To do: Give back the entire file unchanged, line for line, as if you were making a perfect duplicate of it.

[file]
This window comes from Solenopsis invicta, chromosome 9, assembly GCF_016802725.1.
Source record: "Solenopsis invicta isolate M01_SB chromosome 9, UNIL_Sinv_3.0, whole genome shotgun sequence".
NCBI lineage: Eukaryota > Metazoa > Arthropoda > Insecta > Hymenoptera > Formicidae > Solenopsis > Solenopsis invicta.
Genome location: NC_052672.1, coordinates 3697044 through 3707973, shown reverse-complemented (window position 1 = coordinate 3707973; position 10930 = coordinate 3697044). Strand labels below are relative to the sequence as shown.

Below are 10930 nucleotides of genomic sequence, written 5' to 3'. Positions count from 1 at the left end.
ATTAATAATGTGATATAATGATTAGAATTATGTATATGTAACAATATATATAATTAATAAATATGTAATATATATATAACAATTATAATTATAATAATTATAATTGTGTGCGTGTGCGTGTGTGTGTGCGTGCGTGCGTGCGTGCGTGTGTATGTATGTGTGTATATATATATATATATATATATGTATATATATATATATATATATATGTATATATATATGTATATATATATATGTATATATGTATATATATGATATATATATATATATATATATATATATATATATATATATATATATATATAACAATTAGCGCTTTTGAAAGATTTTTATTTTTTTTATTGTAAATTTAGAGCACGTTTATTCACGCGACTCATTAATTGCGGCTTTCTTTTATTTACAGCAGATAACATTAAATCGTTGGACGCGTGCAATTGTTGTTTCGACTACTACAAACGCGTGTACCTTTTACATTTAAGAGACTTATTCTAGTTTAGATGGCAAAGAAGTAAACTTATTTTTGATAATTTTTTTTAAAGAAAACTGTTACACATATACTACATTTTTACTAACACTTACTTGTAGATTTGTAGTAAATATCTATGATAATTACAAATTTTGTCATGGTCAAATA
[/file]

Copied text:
This window comes from Solenopsis invicta, chromosome 9, assembly GCF_016802725.1.
Source record: "Solenopsis invicta isolate M01_SB chromosome 9, UNIL_Sinv_3.0, whole genome shotgun sequence".
NCBI lineage: Eukaryota > Metazoa > Arthropoda > Insecta > Hymenoptera > Formicidae > Solenopsis > Solenopsis invicta.
Genome location: NC_052672.1, coordinates 3697044 through 3707973, shown reverse-complemented (window position 1 = coordinate 3707973; position 10930 = coordinate 3697044). Strand labels below are relative to the sequence as shown.

Below are 10930 nucleotides of genomic sequence, written 5' to 3'. Positions count from 1 at the left end.
ATTAATAATGTGATATAATGATTAGAATTATGTATATGTAACAATATATATAATTAATAAATATGTAATATATATATAACAATTATAATTATAATAATTATAATTGTGTGCGTGTGCGTGTGTGTGTGCGTGCGTGCGTGCGTGCGTGTGTATGTATGTGTGTATATATATATATATATATATATGTATATATATATATATATATATATGTATATATATATGTATATATATATATGTATATATGTATATATATGATATATATATATATATATATATATATATATATATATATATATATATATATAACAATTAGCGCTTTTGAAAGATTTTTATTTTTTTTATTGTAAATTTAGAGCACGTTTATTCACGCGACTCATTAATTGCGGCTTTCTTTTATTTACAGCAGATAACATTAAATCGTTGGACGCGTGCAATTGTTGTTTCGACTACTACAAACGCGTGTACCTTTTACATTTAAGAGACTTATTCTAGTTTAGATGGCAAAGAAGTAAACTTATTTTTGATAATTTTTTTTAAAGAAAACTGTTACACATATACTACATTTTTACTAACACTTACTTGTAGATTTGTAGTAAATATCTATGATAATTACAAATTTTGTCATGGTCAAATA